Arizona & Angel Face 6.5x4.5 Monotype Ghost with Watercolor
(Process shots begin at the bottom of this post)
|Some of my roadies and festival friends hanging out at |
San Diego Artwalk on Saturday April 28, 2012
|A monotype ghost print; the plate had enough ink left|
after the first run through the press to pull a second, fainter
image, which is called a ghost. The plate is then cleaned, re-inked,
and ready to make something else.
|The same zinc plate, with an even coat of black printmaking ink rolled onto the surface.|
The image above is pulled out of the ink with fingers, q-tips, paper towels, etc.
the plate is run through a press, to transfer the wet-ink image to paper.
|A zinc plate, clamped to a table while I bevel the edges to a 45 degree angle|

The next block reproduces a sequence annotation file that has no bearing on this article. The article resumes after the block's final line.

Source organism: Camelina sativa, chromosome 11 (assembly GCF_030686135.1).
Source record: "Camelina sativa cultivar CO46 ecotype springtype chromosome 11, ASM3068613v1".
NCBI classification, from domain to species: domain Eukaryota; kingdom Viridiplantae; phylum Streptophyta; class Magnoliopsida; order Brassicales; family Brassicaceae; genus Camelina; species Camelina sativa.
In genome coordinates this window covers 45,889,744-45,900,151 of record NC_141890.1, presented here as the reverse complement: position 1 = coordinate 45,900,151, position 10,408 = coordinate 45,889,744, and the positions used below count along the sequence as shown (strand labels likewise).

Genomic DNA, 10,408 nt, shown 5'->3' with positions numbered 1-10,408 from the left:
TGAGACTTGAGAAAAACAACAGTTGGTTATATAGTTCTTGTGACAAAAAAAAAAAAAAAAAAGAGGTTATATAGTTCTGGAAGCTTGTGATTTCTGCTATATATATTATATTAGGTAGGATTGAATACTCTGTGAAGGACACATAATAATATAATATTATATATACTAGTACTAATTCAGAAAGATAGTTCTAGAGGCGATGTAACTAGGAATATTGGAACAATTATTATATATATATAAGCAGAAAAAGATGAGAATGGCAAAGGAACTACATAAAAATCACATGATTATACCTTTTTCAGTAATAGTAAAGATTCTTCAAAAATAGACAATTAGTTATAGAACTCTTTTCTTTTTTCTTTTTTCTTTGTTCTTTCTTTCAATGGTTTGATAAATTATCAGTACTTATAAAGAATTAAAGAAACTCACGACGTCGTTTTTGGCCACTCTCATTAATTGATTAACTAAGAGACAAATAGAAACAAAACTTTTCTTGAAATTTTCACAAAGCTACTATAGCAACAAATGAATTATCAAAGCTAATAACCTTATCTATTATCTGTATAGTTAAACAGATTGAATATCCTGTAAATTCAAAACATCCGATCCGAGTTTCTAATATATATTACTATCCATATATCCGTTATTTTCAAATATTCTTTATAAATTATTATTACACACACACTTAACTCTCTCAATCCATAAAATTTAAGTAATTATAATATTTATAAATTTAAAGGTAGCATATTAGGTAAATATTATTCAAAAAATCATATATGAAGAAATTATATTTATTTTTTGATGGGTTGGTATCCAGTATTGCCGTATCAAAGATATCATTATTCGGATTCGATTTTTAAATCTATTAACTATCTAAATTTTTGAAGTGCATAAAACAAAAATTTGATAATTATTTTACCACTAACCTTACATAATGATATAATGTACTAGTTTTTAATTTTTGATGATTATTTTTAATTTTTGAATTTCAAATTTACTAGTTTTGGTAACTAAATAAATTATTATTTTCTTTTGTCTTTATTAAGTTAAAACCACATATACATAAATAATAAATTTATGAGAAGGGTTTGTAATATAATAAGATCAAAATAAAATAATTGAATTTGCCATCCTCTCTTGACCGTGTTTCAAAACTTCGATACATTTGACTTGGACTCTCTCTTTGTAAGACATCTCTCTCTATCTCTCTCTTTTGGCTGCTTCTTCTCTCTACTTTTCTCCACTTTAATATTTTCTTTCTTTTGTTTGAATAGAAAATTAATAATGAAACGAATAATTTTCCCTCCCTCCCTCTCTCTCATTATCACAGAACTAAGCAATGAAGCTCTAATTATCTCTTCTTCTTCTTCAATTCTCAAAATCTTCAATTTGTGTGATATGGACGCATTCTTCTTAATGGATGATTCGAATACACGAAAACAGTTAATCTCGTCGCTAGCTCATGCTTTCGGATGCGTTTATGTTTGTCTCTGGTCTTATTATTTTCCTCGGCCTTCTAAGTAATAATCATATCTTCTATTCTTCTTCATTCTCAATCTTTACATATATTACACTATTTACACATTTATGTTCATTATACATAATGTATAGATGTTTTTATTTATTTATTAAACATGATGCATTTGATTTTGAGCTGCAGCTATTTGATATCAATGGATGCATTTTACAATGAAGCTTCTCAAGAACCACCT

So, take a group of your paintings or drawings, and consider them all together to see the underlying themes in your own work. Make notes of your strongest impressions, or even write a couple sentences about each picture, asking yourself "Why did I make this painting?" and "What am I trying to express?" Even if your notes are more word association than sentences, you will see themes emerge. You could also gather a few trusted artist friends, and do this together.
Next, you can ask yourself, "Is this what I wanted to do?" And, moving forward with your artwork, you will have more ability to consider how you shape the underlying themes you express in your work.